For the past ten years or so, I’ve spent a lot of my time traveling around and visiting Zen centers, meditation groups, and other such organizations all over the world.
Some of these are well-established large centers with their very own beautiful buildings. Some are groups who meet in borrowed or rented spaces belonging to others. Some groups meet in modest little houses that have been repurposed for use as full-time meditation spaces. I’ve been to tattoo parlors (more than one!) that did double duty as Zen spaces. I’ve seen people using a vacant room in their tiny urban apartments as gathering places for meditators.
I’ve also watched in real time as three of the places I visited collapsed in on themselves. Not physically. But I’ve seen how they were unable to keep going in one form and had to radically change in order to survive. In addition to the three I’ve actually seen with my own eyeballs, I’ve heard about several more. In a couple cases I’m not really sure they will survive.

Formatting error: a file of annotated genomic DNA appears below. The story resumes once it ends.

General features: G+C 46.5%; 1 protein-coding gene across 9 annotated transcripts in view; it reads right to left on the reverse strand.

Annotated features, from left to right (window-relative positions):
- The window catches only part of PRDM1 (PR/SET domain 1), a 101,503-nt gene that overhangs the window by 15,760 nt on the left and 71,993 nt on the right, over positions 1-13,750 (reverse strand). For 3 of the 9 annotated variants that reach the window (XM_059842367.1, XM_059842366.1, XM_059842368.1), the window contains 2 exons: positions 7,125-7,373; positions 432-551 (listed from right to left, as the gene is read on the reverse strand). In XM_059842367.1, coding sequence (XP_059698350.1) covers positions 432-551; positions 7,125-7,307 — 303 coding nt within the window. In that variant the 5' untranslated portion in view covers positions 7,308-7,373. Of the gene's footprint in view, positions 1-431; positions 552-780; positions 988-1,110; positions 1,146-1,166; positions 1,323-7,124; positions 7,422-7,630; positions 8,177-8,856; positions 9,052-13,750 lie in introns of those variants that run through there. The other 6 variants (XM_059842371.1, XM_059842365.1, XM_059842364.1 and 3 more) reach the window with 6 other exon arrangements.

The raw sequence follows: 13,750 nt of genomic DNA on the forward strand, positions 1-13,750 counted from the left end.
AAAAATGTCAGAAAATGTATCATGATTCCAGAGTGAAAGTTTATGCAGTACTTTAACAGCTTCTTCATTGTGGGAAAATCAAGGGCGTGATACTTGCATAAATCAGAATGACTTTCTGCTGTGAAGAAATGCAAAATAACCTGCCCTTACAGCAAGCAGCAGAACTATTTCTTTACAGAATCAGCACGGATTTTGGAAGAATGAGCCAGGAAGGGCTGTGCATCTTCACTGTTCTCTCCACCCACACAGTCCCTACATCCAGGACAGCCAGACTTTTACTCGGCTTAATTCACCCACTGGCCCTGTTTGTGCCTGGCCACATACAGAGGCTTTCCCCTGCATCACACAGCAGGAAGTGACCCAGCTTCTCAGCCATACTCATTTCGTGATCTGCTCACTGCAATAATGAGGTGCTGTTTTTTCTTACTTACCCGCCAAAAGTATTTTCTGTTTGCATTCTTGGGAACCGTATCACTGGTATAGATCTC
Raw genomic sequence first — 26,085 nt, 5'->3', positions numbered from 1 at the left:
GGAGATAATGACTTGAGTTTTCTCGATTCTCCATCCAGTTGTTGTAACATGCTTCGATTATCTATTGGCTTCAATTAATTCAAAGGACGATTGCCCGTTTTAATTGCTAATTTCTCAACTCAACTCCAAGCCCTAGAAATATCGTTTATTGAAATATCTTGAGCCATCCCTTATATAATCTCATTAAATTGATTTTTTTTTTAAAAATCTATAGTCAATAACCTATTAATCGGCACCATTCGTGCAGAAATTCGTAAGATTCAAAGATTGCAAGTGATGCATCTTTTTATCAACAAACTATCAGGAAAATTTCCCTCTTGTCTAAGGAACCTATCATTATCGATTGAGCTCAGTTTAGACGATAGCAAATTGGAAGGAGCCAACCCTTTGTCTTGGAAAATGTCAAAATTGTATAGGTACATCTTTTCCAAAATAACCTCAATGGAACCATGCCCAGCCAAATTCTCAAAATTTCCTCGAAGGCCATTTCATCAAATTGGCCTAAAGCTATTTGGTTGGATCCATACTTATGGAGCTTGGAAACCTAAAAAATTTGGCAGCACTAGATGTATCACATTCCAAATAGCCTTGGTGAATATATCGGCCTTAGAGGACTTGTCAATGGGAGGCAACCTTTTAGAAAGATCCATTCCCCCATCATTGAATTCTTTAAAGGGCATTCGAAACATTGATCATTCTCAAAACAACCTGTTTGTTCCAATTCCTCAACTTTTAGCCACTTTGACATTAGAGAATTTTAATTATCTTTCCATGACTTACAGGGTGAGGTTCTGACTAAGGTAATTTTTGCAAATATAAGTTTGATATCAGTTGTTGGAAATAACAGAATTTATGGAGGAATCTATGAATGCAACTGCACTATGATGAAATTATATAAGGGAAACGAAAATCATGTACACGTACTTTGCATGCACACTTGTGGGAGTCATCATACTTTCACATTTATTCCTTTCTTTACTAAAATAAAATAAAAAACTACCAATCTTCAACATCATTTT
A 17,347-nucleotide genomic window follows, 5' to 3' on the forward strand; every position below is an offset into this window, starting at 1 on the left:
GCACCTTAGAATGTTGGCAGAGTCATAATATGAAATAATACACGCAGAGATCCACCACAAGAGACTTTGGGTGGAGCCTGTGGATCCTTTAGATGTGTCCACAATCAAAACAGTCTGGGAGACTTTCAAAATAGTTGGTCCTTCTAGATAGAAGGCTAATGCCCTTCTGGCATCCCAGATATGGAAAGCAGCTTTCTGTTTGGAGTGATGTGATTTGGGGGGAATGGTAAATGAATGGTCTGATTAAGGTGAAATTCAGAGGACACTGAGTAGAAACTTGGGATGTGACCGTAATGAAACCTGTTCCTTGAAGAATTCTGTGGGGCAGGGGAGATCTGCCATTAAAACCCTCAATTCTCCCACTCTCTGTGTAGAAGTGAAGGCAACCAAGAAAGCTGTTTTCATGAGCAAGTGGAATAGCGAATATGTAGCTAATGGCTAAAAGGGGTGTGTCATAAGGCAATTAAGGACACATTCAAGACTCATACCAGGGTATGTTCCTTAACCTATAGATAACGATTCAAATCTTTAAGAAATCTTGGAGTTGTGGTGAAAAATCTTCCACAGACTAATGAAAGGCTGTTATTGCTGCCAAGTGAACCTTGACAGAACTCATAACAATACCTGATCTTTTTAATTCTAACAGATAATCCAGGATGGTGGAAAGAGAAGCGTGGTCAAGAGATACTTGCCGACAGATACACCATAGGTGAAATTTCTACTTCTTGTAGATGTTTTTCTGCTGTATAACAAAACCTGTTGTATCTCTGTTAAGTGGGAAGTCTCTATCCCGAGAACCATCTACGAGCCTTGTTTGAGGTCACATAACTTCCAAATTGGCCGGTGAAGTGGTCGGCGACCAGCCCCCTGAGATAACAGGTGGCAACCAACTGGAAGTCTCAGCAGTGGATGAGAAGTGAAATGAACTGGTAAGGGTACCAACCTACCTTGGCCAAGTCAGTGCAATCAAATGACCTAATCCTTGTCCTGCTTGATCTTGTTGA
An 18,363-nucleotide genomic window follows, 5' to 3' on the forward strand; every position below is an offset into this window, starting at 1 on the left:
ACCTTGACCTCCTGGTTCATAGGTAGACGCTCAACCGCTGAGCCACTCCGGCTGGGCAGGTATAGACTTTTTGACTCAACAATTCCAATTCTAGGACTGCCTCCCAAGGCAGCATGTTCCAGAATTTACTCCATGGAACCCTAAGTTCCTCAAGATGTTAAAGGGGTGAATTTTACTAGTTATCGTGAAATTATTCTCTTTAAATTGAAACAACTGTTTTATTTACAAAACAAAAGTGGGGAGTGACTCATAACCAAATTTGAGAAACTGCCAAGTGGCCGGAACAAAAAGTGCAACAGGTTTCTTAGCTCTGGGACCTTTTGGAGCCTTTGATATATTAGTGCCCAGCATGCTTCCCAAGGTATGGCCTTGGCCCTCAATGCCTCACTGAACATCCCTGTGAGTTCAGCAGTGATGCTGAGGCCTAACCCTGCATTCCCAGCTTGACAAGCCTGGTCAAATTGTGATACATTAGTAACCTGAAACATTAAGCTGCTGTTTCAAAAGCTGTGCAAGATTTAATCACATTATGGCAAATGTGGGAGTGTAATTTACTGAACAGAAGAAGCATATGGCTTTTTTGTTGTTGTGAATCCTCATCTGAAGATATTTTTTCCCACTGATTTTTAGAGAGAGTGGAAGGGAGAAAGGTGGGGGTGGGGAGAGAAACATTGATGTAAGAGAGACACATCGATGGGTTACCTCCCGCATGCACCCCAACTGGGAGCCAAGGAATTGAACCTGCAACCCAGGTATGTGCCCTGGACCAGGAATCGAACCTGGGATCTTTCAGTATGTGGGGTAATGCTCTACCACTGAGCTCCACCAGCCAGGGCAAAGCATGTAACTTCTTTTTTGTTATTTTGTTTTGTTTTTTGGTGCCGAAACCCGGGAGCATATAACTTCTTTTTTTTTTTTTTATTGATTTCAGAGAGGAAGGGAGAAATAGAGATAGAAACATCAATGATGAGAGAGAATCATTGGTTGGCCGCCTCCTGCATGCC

The collapses I’m referring to haven’t been brought on by the spectacular transgressions that would have gotten these centers covered by the Huffington Post. There have been no accusations of financial abuse or sexual scandals in the examples I’m talking about. These centers have, instead, been brought down by failures in communication.
We owe the very existence of our species to our ability to communicate. If we hadn’t been extraordinarily better than any other animal at conveying ideas to one another, our earliest ancestors would have been gobbled up by stegosaurs and diplodocuses long before they’d have ever given birth to the civilization we now enjoy.
Because we are so good at communicating, we often forget how rare and difficult of a thing it is. As a writer, I never work much on making my prose sound artful and flowing. I spend most of my efforts just trying to be clear. And yet I still fail all the time.